Exploration, Race, and the Christian Dilemma

Emma Newman, a third year History student at the University of Sheffield, considers the cultural encounters between Europe and other parts of the globe in the Renaissance era, and discusses how different groups of indigenous peoples were perceived in general by Europeans.

Historians and sociologists don’t tend to attach the label of ‘racism’ to Europeans at this time, and deem them instead to be largely ethnocentric – the concept of having an aversion to other cultures, and a belief that one’s own culture and society are natural and superior. However, I want to try to understand how racism emerged, and I believe the roots of this were set down during the voyages of discovery that took place in the later Middle Ages.

Travellers’ accounts provide us with a useful source of information as to how those living in faraway lands were seen. Some of these accounts, like Sir John Mandeville’s Travels (written around 1350) circulated in various languages for over 100 years and fired the imagination of Europeans. (Incidentally, Mandeville and his adventures are largely thought to have been fabricated!) Fanciful tales of the cynocephali (dog-headed men) and other weird and wonderful creatures were propagated by travellers’ accounts and taken as truth by European readers, and explorers were often on the look-out for odd creatures during their adventures. There was a fascination with the exotic during the fifteenth and sixteenth centuries, and I think explorers wanted to emphasise the ‘otherness’ of indigenous peoples they encountered in order to maintain some continuity with the popular myths, and to give people back home a few entertaining stories to circulate.

But there was also a genuine curiosity with regards to the skin colour of black Africans and the indigenous peoples of South America and the Caribbean. European philosophers and theologians were honestly confused as to whether these people, despite outwardly appearing to be human in shape, were in fact human after all. They did not worship a Christian God, so how were they seen in the eyes of God? Could they be ‘civilised’ and ‘Christianised’, or were they deemed to be inhuman and therefore beyond God’s help?

The Bible itself caused a dilemma for theologians and other intellectual thinkers. For centuries, it was believed that geographical origin and skin colour were unimportant and that it was one’s acceptance of the Catholic faith that mattered (and to classical Greeks and Romans, it was your devotion to civic duty that mattered above all else). However, anyone who examined the Bible for guidance on this subject would also be influenced by the story of Noah’s son Ham, whose descendents were condemned to sin forever by God and marked out by the blackness of their skin. Therefore, a discourse began to emerge that marked Africa as a continent full of sinners, divined by God to serve the ‘superior’ European and Asian continents. (Asia, whilst still seen very much as religiously misguided and as the ‘other’, was in the East – where Jesus Christ had been born – and therefore considered an area of significance.)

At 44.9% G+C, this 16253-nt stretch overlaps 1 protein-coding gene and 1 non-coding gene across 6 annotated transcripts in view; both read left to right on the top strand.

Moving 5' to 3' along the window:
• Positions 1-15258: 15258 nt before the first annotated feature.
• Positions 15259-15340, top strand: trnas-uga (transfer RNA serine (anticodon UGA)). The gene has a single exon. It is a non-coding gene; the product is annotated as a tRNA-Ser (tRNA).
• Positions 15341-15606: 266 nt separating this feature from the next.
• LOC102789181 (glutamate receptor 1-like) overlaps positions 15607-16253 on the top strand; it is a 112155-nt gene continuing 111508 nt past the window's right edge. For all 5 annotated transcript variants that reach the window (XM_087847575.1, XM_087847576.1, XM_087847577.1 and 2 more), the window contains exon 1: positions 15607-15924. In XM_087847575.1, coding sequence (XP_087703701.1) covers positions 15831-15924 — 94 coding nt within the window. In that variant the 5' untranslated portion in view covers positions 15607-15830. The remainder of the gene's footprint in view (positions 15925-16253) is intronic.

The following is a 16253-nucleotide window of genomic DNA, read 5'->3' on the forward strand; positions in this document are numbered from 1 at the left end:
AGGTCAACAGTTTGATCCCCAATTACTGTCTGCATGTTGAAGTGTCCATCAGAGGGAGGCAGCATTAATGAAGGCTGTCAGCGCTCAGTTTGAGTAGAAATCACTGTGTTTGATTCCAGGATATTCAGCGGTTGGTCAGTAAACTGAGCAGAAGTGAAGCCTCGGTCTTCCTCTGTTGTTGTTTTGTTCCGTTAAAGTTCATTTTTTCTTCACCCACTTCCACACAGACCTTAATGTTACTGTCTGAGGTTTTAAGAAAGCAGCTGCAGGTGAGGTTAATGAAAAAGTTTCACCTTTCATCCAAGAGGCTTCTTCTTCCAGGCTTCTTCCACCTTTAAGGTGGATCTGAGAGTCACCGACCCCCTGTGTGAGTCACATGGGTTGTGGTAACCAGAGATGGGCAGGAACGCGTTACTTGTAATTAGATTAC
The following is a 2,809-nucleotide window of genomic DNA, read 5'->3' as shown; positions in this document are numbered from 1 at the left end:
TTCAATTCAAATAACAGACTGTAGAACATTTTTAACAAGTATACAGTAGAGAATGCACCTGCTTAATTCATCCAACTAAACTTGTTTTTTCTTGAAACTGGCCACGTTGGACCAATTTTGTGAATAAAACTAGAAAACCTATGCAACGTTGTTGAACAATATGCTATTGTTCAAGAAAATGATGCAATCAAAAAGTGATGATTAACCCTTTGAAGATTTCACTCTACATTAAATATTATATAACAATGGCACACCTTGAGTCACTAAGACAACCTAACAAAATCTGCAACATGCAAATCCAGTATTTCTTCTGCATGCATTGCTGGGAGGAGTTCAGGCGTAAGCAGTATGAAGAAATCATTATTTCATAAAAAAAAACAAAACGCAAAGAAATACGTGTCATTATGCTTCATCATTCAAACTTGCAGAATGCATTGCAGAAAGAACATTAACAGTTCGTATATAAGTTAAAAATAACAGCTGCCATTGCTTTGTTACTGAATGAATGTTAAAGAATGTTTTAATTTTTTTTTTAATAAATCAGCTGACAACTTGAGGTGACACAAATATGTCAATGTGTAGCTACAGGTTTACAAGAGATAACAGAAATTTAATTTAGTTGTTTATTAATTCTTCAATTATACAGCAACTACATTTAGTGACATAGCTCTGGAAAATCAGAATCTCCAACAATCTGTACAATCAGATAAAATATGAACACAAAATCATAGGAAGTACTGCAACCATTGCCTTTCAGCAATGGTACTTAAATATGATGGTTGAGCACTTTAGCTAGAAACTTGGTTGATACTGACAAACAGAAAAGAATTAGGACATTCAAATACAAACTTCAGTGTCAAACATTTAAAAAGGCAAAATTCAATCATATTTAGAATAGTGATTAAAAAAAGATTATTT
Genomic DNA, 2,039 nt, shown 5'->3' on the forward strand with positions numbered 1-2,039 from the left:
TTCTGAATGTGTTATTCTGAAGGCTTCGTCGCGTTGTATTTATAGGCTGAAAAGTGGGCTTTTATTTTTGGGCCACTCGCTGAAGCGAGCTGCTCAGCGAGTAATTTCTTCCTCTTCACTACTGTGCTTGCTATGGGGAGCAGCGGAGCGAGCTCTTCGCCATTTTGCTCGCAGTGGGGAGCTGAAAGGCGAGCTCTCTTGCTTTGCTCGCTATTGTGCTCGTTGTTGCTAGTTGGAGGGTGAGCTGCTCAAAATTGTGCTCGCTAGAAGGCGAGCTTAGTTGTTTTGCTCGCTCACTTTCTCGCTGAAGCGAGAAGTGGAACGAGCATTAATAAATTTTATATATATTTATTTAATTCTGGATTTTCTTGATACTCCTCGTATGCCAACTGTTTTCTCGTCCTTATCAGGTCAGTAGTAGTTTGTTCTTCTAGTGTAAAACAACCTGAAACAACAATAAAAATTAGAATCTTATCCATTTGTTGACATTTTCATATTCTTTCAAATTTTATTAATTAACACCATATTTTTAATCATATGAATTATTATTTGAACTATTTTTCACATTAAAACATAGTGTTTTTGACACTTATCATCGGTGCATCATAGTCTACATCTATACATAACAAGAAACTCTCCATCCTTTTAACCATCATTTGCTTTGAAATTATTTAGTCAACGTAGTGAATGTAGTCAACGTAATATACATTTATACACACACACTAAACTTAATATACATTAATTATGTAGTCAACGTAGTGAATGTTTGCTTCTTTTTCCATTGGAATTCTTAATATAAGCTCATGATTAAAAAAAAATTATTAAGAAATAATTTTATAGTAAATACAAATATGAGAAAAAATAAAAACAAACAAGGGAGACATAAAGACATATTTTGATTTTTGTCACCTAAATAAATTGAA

As the colour white gradually came to represent religious morality and chastity, the subconscious symbolic connection between the colour black and sexual deviance, death, and dirt became ingrained for the white European Christian population. And as time progressed and colonies were set up – by the Portuguese in West Africa, by the Spanish in the West Indies and South America – it became a useful strategy to downplay the importance of these people in God’s eyes and to reinforce the idea that they were ‘naturally’ inferior and prone to slavery by the more superior European man. Social Darwinism (the idea that some groups of people are biologically weaker than others) would not emerge as a theory until the late nineteenth century but I believe that colonisation, and the subsequent exploitation of these indigenous peoples (and of course later proponents of American plantation slavery, who also cited the Bible as ‘evidence’ for ‘natural inferiority’), were the precursor to this theory.

There is plenty of literature on the cultural encounters between Europeans and indigenous peoples around the world (albeit from a Western perspective) but it is still difficult to find evidence for historical attitudes towards black Africans living in Renaissance Europe. We know from recent research carried out on Venice that black Africans often had occupations and families (see my last post); we also know from portraits, and the lives of men such as Alessandro de’ Medici, that some black men rose to positions of influence and importance in places such as the Low Countries and Florence. However, this fact alone is not indicative of positive or neutral attitudes towards black Africans. After all, there is a mixed-race president in the White House today, but yet he has still been the subject of racially-motivated attacks in the American media and elsewhere. I want to know if black Africans (or indeed, Italians of African descent) experienced any public racial prejudice, whether they were treated differently in judicial courts, and whether they had their own communities, or integrated into the Italian societies. I look forward to the day when I can travel to Italy to carry out my own investigations into these fascinating areas of study.

New academic year, new students, new Facebook page

After a bit of a break, we’re back for the new academic year with plans to post lots of new resources on the site through October and November. We have sources for Alessandro’s life including tales of hunting, football, a rather unfortunate stabbing incident and a great fancy dress party… all coming soon to tie into the University of Sheffield History Workshop module. As well as the Twitter feed we now have a Facebook page – please like us and join in the discussion there.